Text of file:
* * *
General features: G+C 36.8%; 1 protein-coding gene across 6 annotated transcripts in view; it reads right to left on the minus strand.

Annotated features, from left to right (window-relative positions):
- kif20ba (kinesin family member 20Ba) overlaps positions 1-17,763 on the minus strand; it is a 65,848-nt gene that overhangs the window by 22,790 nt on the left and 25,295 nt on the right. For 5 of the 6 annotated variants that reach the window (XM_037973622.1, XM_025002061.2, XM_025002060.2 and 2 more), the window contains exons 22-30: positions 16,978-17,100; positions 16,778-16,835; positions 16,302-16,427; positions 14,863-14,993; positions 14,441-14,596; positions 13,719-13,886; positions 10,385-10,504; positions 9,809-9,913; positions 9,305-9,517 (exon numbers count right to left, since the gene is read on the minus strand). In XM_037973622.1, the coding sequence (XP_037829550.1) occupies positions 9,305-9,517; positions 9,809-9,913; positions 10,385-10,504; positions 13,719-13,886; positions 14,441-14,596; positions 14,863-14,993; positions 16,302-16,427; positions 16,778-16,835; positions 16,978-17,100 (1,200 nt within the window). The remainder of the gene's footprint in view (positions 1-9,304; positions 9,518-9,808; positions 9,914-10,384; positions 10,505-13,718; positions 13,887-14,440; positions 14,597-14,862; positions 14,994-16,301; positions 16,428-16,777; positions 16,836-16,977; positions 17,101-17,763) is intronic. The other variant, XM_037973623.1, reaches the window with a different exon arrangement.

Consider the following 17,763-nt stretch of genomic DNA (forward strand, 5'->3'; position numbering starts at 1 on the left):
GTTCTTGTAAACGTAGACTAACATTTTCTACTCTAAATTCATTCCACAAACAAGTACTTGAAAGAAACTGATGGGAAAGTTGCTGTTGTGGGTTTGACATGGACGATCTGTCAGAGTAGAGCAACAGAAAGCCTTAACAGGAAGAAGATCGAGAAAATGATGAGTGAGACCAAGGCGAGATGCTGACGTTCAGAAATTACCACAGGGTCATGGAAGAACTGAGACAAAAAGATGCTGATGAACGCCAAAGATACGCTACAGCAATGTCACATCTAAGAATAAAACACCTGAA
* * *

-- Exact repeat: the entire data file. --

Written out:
General features: G+C 36.8%; 1 protein-coding gene across 6 annotated transcripts in view; it reads right to left on the minus strand.

Annotated features, from left to right (window-relative positions):
- kif20ba (kinesin family member 20Ba) overlaps positions 1-17,763 on the minus strand; it is a 65,848-nt gene that overhangs the window by 22,790 nt on the left and 25,295 nt on the right. For 5 of the 6 annotated variants that reach the window (XM_037973622.1, XM_025002061.2, XM_025002060.2 and 2 more), the window contains exons 22-30: positions 16,978-17,100; positions 16,778-16,835; positions 16,302-16,427; positions 14,863-14,993; positions 14,441-14,596; positions 13,719-13,886; positions 10,385-10,504; positions 9,809-9,913; positions 9,305-9,517 (exon numbers count right to left, since the gene is read on the minus strand). In XM_037973622.1, the coding sequence (XP_037829550.1) occupies positions 9,305-9,517; positions 9,809-9,913; positions 10,385-10,504; positions 13,719-13,886; positions 14,441-14,596; positions 14,863-14,993; positions 16,302-16,427; positions 16,778-16,835; positions 16,978-17,100 (1,200 nt within the window). The remainder of the gene's footprint in view (positions 1-9,304; positions 9,518-9,808; positions 9,914-10,384; positions 10,505-13,718; positions 13,887-14,440; positions 14,597-14,862; positions 14,994-16,301; positions 16,428-16,777; positions 16,836-16,977; positions 17,101-17,763) is intronic. The other variant, XM_037973623.1, reaches the window with a different exon arrangement.

Consider the following 17,763-nt stretch of genomic DNA (forward strand, 5'->3'; position numbering starts at 1 on the left):
GTTCTTGTAAACGTAGACTAACATTTTCTACTCTAAATTCATTCCACAAACAAGTACTTGAAAGAAACTGATGGGAAAGTTGCTGTTGTGGGTTTGACATGGACGATCTGTCAGAGTAGAGCAACAGAAAGCCTTAACAGGAAGAAGATCGAGAAAATGATGAGTGAGACCAAGGCGAGATGCTGACGTTCAGAAATTACCACAGGGTCATGGAAGAACTGAGACAAAAAGATGCTGATGAACGCCAAAGATACGCTACAGCAATGTCACATCTAAGAATAAAACACCTGAA